Hold, fast, and max features on a digital caliper

While adding an RJ-11 connector to his digital calipers [BadWolf] slipped, shorting out a pin and accidentally discovered new features. He intended to add a port for reading measurement data electronically, but after the slip-up an ‘H’ appeared on the LCD screen and the measurement was frozen at the same number. At first it seemed like he may have killed the device, but this is actually a hold function. A little bit more playing around and he discovered that a combination of button presses can also enable a fast function which speeds up the rate at which the display changes its reading. There is even a max function that only updates the display if the reading is higher than any previously displayed measurement. These are nice features which he uses by connecting a momentary push switch between two of the output pins, details we gleaned from the annotated video after the break. He doesn’t say which pins work for him, but we’d bet one of them is the ground pin on the port, and the other is one of the two data pins. Do some investigating with your own calipers and let us know what you find in the comments.

Comments

  1. dave dave says:

    @ Garbz

    truer words were never spoken, what an idiot that guy sounds like.

  2. AB says:

    @Hackius

    I have that callipers from dx and I don’t think it works. Tried it there, the screen does turn off when I short 1 and 4 I think but checking with a mm Im literally shorting Vcc and ground here. Pretty sure this one has serial output instead, there’s even a thread on the bottom of the dx page discussing this.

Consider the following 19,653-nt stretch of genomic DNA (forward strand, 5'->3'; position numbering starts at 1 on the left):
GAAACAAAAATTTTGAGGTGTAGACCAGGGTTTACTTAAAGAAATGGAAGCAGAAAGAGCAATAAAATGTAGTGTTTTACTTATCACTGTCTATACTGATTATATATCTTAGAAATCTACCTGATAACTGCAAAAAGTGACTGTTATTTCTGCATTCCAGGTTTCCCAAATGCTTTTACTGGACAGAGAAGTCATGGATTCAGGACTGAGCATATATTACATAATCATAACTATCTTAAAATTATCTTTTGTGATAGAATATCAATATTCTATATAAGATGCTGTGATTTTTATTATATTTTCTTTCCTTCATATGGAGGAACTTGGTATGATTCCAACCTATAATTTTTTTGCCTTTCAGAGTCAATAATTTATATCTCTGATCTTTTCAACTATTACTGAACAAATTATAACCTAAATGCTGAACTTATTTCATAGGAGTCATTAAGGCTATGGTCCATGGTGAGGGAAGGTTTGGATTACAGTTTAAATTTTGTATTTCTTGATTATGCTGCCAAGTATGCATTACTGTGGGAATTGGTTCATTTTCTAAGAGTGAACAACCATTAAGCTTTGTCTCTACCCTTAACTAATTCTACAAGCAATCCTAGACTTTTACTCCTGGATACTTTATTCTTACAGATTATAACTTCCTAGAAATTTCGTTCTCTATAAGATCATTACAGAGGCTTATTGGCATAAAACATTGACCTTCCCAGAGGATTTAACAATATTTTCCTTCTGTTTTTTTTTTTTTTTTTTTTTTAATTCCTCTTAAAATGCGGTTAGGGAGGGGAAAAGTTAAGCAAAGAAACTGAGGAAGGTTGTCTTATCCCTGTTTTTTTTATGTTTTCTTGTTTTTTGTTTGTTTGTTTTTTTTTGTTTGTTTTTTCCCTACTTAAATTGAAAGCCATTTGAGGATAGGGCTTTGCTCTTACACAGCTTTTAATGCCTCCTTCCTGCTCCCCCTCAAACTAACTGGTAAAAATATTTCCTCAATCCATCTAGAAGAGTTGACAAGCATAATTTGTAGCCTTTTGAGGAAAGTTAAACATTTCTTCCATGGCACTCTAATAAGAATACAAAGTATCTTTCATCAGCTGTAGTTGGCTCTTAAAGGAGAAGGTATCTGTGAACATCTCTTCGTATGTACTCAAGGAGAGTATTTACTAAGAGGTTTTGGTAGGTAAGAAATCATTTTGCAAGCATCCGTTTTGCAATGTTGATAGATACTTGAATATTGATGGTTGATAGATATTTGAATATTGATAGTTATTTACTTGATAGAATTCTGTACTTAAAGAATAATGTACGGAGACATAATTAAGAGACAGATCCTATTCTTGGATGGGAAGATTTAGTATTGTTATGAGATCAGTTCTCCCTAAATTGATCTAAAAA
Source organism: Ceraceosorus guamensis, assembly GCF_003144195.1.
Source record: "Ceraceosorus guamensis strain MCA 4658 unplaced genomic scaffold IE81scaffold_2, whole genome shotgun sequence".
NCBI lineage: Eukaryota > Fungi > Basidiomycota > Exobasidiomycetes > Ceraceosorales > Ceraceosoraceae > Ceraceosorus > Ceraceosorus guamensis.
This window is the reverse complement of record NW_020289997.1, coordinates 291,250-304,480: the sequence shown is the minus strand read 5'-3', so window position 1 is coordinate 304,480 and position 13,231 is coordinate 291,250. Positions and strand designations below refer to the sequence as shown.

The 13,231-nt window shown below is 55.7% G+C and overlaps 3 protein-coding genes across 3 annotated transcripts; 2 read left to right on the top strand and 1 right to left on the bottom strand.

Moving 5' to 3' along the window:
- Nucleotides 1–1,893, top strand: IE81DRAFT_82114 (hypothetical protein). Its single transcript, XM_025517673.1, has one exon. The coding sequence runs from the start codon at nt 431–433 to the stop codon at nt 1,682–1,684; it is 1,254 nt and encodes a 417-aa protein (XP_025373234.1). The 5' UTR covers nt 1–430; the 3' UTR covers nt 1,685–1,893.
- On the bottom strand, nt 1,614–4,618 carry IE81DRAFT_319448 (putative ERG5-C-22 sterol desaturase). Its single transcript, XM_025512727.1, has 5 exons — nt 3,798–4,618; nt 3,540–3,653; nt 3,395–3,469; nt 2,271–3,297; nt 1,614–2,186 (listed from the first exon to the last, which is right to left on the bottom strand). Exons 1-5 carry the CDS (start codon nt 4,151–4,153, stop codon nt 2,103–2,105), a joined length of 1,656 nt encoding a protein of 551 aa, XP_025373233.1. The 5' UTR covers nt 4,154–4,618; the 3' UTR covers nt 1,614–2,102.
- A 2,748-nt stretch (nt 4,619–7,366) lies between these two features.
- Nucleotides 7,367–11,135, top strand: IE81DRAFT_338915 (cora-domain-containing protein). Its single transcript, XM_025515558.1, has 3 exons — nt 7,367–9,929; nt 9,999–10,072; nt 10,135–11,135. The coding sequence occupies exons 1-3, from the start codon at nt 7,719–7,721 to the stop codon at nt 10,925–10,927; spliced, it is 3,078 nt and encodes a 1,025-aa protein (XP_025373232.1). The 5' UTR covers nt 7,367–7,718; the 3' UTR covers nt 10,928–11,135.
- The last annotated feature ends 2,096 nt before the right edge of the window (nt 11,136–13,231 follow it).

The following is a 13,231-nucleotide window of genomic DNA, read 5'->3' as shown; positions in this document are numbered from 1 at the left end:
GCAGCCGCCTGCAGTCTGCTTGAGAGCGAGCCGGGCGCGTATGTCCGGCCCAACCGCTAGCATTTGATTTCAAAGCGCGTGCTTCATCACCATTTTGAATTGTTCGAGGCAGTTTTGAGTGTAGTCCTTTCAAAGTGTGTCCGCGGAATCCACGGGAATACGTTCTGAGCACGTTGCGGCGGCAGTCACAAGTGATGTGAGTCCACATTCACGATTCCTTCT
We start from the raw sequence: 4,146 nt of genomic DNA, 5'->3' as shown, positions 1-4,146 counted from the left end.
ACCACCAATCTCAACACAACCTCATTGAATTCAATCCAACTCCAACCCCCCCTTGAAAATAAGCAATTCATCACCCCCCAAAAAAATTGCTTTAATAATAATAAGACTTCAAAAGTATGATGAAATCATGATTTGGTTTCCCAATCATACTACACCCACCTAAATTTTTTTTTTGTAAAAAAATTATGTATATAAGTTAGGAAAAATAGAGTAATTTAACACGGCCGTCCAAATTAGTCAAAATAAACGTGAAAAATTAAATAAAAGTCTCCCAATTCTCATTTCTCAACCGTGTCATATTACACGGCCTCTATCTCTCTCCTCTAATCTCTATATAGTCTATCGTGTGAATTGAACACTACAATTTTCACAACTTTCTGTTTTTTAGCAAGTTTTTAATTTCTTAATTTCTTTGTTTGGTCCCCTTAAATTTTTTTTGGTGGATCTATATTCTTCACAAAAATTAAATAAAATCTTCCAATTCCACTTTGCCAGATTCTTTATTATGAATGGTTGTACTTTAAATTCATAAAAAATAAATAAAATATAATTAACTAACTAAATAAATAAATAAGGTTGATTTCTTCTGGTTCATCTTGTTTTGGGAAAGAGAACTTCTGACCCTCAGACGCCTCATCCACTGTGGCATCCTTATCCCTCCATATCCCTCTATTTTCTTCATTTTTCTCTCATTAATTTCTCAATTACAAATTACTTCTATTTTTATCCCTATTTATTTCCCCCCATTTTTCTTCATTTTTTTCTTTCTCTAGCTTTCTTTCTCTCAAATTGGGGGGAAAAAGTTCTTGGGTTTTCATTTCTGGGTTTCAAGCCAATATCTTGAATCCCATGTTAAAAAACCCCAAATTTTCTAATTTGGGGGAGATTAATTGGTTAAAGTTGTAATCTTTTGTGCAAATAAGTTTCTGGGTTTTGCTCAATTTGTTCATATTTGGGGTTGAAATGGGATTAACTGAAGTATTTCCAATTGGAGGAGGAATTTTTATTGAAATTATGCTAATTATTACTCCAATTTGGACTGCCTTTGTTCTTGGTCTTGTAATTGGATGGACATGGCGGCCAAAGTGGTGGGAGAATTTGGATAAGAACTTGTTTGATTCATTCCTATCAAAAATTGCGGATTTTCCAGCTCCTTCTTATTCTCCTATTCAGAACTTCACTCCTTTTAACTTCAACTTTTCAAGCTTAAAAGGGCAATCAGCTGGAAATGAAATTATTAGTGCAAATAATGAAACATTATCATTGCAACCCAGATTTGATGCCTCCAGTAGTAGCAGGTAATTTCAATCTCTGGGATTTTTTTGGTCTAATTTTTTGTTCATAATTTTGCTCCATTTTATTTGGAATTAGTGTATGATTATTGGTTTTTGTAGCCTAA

3. element_leader says:

    I commented on the good quality of this tool; didn’t see that as trollish or too OT. Some people still don’t believe you can get anything quality from China, and brix would be shat if they saw me using my Chinese gage making parts for their Corvette, their kid’s school bus, or even a Ferarri. But if you need something more relavent to the hack: Those aren’t “hidden” features. That plug-in is an interface for SPC hardware and software, of which it has to be compatible with about 30 years worth of different ones. So he has accessed advanced user features. Still a worthy hack on a worthy tool.

  4. element_leader says:

    Nevermind, Apparently not getting all the comments. Me heart Hackaday.

  5. TheBadWolf says:

    @element_leader